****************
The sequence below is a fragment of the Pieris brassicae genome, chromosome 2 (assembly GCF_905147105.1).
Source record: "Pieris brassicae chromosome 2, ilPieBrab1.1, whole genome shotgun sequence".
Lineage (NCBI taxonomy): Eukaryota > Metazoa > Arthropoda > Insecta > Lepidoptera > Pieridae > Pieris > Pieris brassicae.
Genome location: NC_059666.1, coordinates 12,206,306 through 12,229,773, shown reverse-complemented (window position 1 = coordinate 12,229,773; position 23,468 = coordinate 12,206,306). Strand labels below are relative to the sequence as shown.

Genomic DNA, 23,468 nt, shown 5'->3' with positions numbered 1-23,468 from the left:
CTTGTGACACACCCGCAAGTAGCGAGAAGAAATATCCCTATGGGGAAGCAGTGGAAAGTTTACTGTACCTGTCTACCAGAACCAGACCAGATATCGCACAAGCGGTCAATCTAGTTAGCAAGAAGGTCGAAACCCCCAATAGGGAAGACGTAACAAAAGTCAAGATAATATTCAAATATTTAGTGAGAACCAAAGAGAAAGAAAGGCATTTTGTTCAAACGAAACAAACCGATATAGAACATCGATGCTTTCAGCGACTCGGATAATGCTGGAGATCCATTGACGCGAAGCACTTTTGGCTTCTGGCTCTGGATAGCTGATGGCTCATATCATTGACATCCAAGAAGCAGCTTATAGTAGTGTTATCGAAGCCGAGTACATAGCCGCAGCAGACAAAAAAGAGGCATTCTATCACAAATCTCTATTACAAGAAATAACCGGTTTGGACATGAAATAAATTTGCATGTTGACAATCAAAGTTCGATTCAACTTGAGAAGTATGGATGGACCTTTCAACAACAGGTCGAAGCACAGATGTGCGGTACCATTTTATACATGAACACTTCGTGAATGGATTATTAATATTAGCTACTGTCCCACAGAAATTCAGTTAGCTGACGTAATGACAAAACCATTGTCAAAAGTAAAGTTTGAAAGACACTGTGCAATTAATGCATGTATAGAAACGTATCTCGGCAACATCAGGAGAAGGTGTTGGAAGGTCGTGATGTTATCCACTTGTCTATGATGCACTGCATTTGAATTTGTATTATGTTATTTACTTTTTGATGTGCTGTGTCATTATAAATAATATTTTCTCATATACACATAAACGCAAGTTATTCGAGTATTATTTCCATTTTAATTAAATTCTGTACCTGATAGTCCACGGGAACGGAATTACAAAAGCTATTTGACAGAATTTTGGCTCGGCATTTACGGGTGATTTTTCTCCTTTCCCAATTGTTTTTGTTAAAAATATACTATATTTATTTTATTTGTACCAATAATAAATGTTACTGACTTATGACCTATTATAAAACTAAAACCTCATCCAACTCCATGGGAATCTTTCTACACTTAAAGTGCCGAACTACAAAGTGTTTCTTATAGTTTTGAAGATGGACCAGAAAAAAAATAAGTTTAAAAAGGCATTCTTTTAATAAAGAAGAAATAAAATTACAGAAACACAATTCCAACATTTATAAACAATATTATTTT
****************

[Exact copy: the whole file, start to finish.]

The sequence below is a fragment of the Pieris brassicae genome, chromosome 2 (assembly GCF_905147105.1).
Source record: "Pieris brassicae chromosome 2, ilPieBrab1.1, whole genome shotgun sequence".
Lineage (NCBI taxonomy): Eukaryota > Metazoa > Arthropoda > Insecta > Lepidoptera > Pieridae > Pieris > Pieris brassicae.
Genome location: NC_059666.1, coordinates 12,206,306 through 12,229,773, shown reverse-complemented (window position 1 = coordinate 12,229,773; position 23,468 = coordinate 12,206,306). Strand labels below are relative to the sequence as shown.

Genomic DNA, 23,468 nt, shown 5'->3' with positions numbered 1-23,468 from the left:
CTTGTGACACACCCGCAAGTAGCGAGAAGAAATATCCCTATGGGGAAGCAGTGGAAAGTTTACTGTACCTGTCTACCAGAACCAGACCAGATATCGCACAAGCGGTCAATCTAGTTAGCAAGAAGGTCGAAACCCCCAATAGGGAAGACGTAACAAAAGTCAAGATAATATTCAAATATTTAGTGAGAACCAAAGAGAAAGAAAGGCATTTTGTTCAAACGAAACAAACCGATATAGAACATCGATGCTTTCAGCGACTCGGATAATGCTGGAGATCCATTGACGCGAAGCACTTTTGGCTTCTGGCTCTGGATAGCTGATGGCTCATATCATTGACATCCAAGAAGCAGCTTATAGTAGTGTTATCGAAGCCGAGTACATAGCCGCAGCAGACAAAAAAGAGGCATTCTATCACAAATCTCTATTACAAGAAATAACCGGTTTGGACATGAAATAAATTTGCATGTTGACAATCAAAGTTCGATTCAACTTGAGAAGTATGGATGGACCTTTCAACAACAGGTCGAAGCACAGATGTGCGGTACCATTTTATACATGAACACTTCGTGAATGGATTATTAATATTAGCTACTGTCCCACAGAAATTCAGTTAGCTGACGTAATGACAAAACCATTGTCAAAAGTAAAGTTTGAAAGACACTGTGCAATTAATGCATGTATAGAAACGTATCTCGGCAACATCAGGAGAAGGTGTTGGAAGGTCGTGATGTTATCCACTTGTCTATGATGCACTGCATTTGAATTTGTATTATGTTATTTACTTTTTGATGTGCTGTGTCATTATAAATAATATTTTCTCATATACACATAAACGCAAGTTATTCGAGTATTATTTCCATTTTAATTAAATTCTGTACCTGATAGTCCACGGGAACGGAATTACAAAAGCTATTTGACAGAATTTTGGCTCGGCATTTACGGGTGATTTTTCTCCTTTCCCAATTGTTTTTGTTAAAAATATACTATATTTATTTTATTTGTACCAATAATAAATGTTACTGACTTATGACCTATTATAAAACTAAAACCTCATCCAACTCCATGGGAATCTTTCTACACTTAAAGTGCCGAACTACAAAGTGTTTCTTATAGTTTTGAAGATGGACCAGAAAAAAAATAAGTTTAAAAAGGCATTCTTTTAATAAAGAAGAAATAAAATTACAGAAACACAATTCCAACATTTATAAACAATATTATTTT